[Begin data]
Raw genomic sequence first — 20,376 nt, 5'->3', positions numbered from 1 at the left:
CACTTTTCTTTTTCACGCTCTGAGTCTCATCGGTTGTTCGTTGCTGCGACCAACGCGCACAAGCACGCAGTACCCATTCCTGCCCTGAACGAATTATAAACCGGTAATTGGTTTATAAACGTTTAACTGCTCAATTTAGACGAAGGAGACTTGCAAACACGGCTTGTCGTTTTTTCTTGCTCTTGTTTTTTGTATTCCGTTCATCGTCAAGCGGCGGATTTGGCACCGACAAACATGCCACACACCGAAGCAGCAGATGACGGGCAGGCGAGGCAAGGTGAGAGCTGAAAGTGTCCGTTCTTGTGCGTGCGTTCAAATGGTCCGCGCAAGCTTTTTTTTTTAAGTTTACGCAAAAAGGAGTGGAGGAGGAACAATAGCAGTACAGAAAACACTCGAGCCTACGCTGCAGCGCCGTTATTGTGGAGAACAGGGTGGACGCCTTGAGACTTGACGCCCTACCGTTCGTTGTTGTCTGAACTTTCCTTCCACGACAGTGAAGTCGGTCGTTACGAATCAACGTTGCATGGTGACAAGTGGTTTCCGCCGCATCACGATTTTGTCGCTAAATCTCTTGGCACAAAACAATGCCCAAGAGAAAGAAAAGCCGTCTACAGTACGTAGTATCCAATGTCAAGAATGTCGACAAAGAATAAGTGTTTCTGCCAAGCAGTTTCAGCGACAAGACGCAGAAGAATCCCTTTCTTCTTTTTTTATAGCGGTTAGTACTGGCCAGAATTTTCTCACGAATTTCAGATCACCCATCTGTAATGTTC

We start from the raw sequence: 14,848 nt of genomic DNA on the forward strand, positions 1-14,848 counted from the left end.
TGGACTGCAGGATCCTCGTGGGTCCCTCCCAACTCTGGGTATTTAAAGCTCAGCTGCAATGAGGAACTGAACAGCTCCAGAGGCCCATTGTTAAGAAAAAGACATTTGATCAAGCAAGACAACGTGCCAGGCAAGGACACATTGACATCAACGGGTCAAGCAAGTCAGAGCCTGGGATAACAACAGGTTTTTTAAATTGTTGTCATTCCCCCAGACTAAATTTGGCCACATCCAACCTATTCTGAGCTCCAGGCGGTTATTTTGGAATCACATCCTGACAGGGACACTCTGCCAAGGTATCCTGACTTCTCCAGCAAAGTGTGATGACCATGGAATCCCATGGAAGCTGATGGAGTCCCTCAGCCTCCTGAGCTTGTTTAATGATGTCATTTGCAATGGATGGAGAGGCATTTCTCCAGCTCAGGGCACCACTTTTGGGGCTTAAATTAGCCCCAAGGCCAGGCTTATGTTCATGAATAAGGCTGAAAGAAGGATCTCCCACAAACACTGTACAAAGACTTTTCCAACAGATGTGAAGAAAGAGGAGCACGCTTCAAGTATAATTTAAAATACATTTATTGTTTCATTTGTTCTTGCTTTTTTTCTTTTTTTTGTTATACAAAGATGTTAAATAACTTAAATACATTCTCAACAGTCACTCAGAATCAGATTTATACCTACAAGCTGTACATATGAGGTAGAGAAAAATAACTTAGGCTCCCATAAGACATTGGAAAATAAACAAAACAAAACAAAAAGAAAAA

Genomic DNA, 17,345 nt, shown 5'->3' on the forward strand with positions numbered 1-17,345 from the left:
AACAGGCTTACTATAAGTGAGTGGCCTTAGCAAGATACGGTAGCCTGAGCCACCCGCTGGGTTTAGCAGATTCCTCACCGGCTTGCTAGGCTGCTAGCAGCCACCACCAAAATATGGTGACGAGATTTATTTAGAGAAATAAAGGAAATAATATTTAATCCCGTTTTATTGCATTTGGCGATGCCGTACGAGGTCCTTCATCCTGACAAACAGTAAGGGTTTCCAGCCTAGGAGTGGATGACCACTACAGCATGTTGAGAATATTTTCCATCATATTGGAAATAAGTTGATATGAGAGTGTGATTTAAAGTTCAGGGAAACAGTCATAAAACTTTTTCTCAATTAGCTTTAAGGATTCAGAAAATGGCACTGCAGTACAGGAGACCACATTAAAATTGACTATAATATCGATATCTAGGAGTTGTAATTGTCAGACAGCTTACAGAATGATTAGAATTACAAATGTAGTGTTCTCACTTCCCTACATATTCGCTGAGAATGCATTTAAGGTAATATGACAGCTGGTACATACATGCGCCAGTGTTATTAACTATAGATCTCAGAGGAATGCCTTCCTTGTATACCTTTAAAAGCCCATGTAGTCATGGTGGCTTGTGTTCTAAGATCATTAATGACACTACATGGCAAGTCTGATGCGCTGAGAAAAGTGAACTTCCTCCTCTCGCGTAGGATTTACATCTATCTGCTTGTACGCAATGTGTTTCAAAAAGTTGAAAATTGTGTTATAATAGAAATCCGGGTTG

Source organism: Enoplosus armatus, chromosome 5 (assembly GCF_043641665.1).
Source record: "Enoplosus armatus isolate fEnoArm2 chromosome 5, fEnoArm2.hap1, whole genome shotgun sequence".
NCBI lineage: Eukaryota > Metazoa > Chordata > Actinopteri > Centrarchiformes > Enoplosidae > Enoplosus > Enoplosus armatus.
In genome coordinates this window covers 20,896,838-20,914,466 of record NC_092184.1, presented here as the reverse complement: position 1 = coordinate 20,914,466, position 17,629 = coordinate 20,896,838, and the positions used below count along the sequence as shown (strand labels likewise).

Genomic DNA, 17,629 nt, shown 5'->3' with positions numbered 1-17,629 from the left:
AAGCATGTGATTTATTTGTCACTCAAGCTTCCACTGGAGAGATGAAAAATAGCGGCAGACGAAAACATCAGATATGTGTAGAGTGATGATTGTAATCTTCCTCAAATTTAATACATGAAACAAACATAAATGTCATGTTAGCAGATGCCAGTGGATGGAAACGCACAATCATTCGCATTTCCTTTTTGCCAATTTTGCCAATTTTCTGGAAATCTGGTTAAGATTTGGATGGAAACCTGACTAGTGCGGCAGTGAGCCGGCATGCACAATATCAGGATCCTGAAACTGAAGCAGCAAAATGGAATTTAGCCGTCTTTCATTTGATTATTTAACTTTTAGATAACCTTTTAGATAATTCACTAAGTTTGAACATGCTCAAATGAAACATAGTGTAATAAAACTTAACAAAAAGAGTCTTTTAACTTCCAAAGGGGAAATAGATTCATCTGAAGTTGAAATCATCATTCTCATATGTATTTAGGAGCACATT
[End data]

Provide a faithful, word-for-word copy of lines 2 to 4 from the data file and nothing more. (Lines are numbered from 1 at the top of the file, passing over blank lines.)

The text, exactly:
CACTTTTCTTTTTCACGCTCTGAGTCTCATCGGTTGTTCGTTGCTGCGACCAACGCGCACAAGCACGCAGTACCCATTCCTGCCCTGAACGAATTATAAACCGGTAATTGGTTTATAAACGTTTAACTGCTCAATTTAGACGAAGGAGACTTGCAAACACGGCTTGTCGTTTTTTCTTGCTCTTGTTTTTTGTATTCCGTTCATCGTCAAGCGGCGGATTTGGCACCGACAAACATGCCACACACCGAAGCAGCAGATGACGGGCAGGCGAGGCAAGGTGAGAGCTGAAAGTGTCCGTTCTTGTGCGTGCGTTCAAATGGTCCGCGCAAGCTTTTTTTTTTAAGTTTACGCAAAAAGGAGTGGAGGAGGAACAATAGCAGTACAGAAAACACTCGAGCCTACGCTGCAGCGCCGTTATTGTGGAGAACAGGGTGGACGCCTTGAGACTTGACGCCCTACCGTTCGTTGTTGTCTGAACTTTCCTTCCACGACAGTGAAGTCGGTCGTTACGAATCAACGTTGCATGGTGACAAGTGGTTTCCGCCGCATCACGATTTTGTCGCTAAATCTCTTGGCACAAAACAATGCCCAAGAGAAAGAAAAGCCGTCTACAGTACGTAGTATCCAATGTCAAGAATGTCGACAAAGAATAAGTGTTTCTGCCAAGCAGTTTCAGCGACAAGACGCAGAAGAATCCCTTTCTTCTTTTTTTATAGCGGTTAGTACTGGCCAGAATTTTCTCACGAATTTCAGATCACCCATCTGTAATGTTC

We start from the raw sequence: 14,848 nt of genomic DNA on the forward strand, positions 1-14,848 counted from the left end.
TGGACTGCAGGATCCTCGTGGGTCCCTCCCAACTCTGGGTATTTAAAGCTCAGCTGCAATGAGGAACTGAACAGCTCCAGAGGCCCATTGTTAAGAAAAAGACATTTGATCAAGCAAGACAACGTGCCAGGCAAGGACACATTGACATCAACGGGTCAAGCAAGTCAGAGCCTGGGATAACAACAGGTTTTTTAAATTGTTGTCATTCCCCCAGACTAAATTTGGCCACATCCAACCTATTCTGAGCTCCAGGCGGTTATTTTGGAATCACATCCTGACAGGGACACTCTGCCAAGGTATCCTGACTTCTCCAGCAAAGTGTGATGACCATGGAATCCCATGGAAGCTGATGGAGTCCCTCAGCCTCCTGAGCTTGTTTAATGATGTCATTTGCAATGGATGGAGAGGCATTTCTCCAGCTCAGGGCACCACTTTTGGGGCTTAAATTAGCCCCAAGGCCAGGCTTATGTTCATGAATAAGGCTGAAAGAAGGATCTCCCACAAACACTGTACAAAGACTTTTCCAACAGATGTGAAGAAAGAGGAGCACGCTTCAAGTATAATTTAAAATACATTTATTGTTTCATTTGTTCTTGCTTTTTTTCTTTTTTTTGTTATACAAAGATGTTAAATAACTTAAATACATTCTCAACAGTCACTCAGAATCAGATTTATACCTACAAGCTGTACATATGAGGTAGAGAAAAATAACTTAGGCTCCCATAAGACATTGGAAAATAAACAAAACAAAACAAAAAGAAAAA